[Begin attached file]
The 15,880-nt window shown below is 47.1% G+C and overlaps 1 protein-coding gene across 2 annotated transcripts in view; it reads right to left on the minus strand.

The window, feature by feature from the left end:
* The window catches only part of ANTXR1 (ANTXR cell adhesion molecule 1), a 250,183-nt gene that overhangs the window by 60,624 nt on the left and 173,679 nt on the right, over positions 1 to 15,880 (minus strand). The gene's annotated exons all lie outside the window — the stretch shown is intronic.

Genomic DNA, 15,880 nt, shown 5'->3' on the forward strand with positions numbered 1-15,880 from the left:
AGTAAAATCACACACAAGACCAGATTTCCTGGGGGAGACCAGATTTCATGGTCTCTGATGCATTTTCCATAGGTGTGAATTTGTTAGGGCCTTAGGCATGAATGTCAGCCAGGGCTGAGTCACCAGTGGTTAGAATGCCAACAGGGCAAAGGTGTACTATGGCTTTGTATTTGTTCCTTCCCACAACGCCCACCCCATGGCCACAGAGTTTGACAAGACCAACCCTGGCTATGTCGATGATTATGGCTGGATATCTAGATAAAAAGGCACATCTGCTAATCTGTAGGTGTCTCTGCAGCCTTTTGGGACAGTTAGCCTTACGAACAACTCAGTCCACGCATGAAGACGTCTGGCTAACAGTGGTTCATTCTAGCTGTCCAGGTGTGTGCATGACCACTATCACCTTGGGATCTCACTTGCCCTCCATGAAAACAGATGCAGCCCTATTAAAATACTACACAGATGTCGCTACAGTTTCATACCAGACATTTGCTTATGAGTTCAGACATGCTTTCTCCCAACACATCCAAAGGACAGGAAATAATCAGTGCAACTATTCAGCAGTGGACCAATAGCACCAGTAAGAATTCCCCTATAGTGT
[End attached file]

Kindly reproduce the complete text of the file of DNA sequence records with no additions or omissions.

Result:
The 15,880-nt window shown below is 47.1% G+C and overlaps 1 protein-coding gene across 2 annotated transcripts in view; it reads right to left on the minus strand.

The window, feature by feature from the left end:
* The window catches only part of ANTXR1 (ANTXR cell adhesion molecule 1), a 250,183-nt gene that overhangs the window by 60,624 nt on the left and 173,679 nt on the right, over positions 1 to 15,880 (minus strand). The gene's annotated exons all lie outside the window — the stretch shown is intronic.

Genomic DNA, 15,880 nt, shown 5'->3' on the forward strand with positions numbered 1-15,880 from the left:
AGTAAAATCACACACAAGACCAGATTTCCTGGGGGAGACCAGATTTCATGGTCTCTGATGCATTTTCCATAGGTGTGAATTTGTTAGGGCCTTAGGCATGAATGTCAGCCAGGGCTGAGTCACCAGTGGTTAGAATGCCAACAGGGCAAAGGTGTACTATGGCTTTGTATTTGTTCCTTCCCACAACGCCCACCCCATGGCCACAGAGTTTGACAAGACCAACCCTGGCTATGTCGATGATTATGGCTGGATATCTAGATAAAAAGGCACATCTGCTAATCTGTAGGTGTCTCTGCAGCCTTTTGGGACAGTTAGCCTTACGAACAACTCAGTCCACGCATGAAGACGTCTGGCTAACAGTGGTTCATTCTAGCTGTCCAGGTGTGTGCATGACCACTATCACCTTGGGATCTCACTTGCCCTCCATGAAAACAGATGCAGCCCTATTAAAATACTACACAGATGTCGCTACAGTTTCATACCAGACATTTGCTTATGAGTTCAGACATGCTTTCTCCCAACACATCCAAAGGACAGGAAATAATCAGTGCAACTATTCAGCAGTGGACCAATAGCACCAGTAAGAATTCCCCTATAGTGT